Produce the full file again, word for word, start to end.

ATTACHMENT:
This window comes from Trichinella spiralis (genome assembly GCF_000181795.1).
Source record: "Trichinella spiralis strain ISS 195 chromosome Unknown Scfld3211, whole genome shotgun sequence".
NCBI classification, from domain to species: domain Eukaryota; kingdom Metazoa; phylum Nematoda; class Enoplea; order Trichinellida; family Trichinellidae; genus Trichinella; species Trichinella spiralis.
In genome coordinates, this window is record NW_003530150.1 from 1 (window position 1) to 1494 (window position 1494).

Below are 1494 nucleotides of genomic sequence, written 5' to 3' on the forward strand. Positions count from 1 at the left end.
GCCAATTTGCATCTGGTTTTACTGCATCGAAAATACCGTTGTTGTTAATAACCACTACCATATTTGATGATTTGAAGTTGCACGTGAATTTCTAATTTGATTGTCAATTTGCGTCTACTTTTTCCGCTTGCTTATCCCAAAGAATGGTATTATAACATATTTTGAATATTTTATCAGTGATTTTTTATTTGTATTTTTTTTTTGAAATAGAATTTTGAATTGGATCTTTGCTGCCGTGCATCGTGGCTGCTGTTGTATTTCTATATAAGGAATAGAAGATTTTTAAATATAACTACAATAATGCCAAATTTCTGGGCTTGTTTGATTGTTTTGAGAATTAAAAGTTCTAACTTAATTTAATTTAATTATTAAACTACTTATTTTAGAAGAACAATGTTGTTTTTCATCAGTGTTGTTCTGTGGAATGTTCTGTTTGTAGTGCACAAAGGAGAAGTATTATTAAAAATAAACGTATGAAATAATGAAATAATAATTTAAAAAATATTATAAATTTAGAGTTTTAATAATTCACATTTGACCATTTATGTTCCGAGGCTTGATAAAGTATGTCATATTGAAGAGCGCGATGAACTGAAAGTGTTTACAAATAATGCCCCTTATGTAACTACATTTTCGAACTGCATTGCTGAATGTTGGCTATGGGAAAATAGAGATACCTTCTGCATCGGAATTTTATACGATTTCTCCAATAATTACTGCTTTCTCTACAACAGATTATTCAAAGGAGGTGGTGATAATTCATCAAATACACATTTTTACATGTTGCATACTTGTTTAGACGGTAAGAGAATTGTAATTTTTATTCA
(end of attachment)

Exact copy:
This window comes from Trichinella spiralis (genome assembly GCF_000181795.1).
Source record: "Trichinella spiralis strain ISS 195 chromosome Unknown Scfld3211, whole genome shotgun sequence".
NCBI classification, from domain to species: domain Eukaryota; kingdom Metazoa; phylum Nematoda; class Enoplea; order Trichinellida; family Trichinellidae; genus Trichinella; species Trichinella spiralis.
In genome coordinates, this window is record NW_003530150.1 from 1 (window position 1) to 1494 (window position 1494).

Below are 1494 nucleotides of genomic sequence, written 5' to 3' on the forward strand. Positions count from 1 at the left end.
GCCAATTTGCATCTGGTTTTACTGCATCGAAAATACCGTTGTTGTTAATAACCACTACCATATTTGATGATTTGAAGTTGCACGTGAATTTCTAATTTGATTGTCAATTTGCGTCTACTTTTTCCGCTTGCTTATCCCAAAGAATGGTATTATAACATATTTTGAATATTTTATCAGTGATTTTTTATTTGTATTTTTTTTTTGAAATAGAATTTTGAATTGGATCTTTGCTGCCGTGCATCGTGGCTGCTGTTGTATTTCTATATAAGGAATAGAAGATTTTTAAATATAACTACAATAATGCCAAATTTCTGGGCTTGTTTGATTGTTTTGAGAATTAAAAGTTCTAACTTAATTTAATTTAATTATTAAACTACTTATTTTAGAAGAACAATGTTGTTTTTCATCAGTGTTGTTCTGTGGAATGTTCTGTTTGTAGTGCACAAAGGAGAAGTATTATTAAAAATAAACGTATGAAATAATGAAATAATAATTTAAAAAATATTATAAATTTAGAGTTTTAATAATTCACATTTGACCATTTATGTTCCGAGGCTTGATAAAGTATGTCATATTGAAGAGCGCGATGAACTGAAAGTGTTTACAAATAATGCCCCTTATGTAACTACATTTTCGAACTGCATTGCTGAATGTTGGCTATGGGAAAATAGAGATACCTTCTGCATCGGAATTTTATACGATTTCTCCAATAATTACTGCTTTCTCTACAACAGATTATTCAAAGGAGGTGGTGATAATTCATCAAATACACATTTTTACATGTTGCATACTTGTTTAGACGGTAAGAGAATTGTAATTTTTATTCA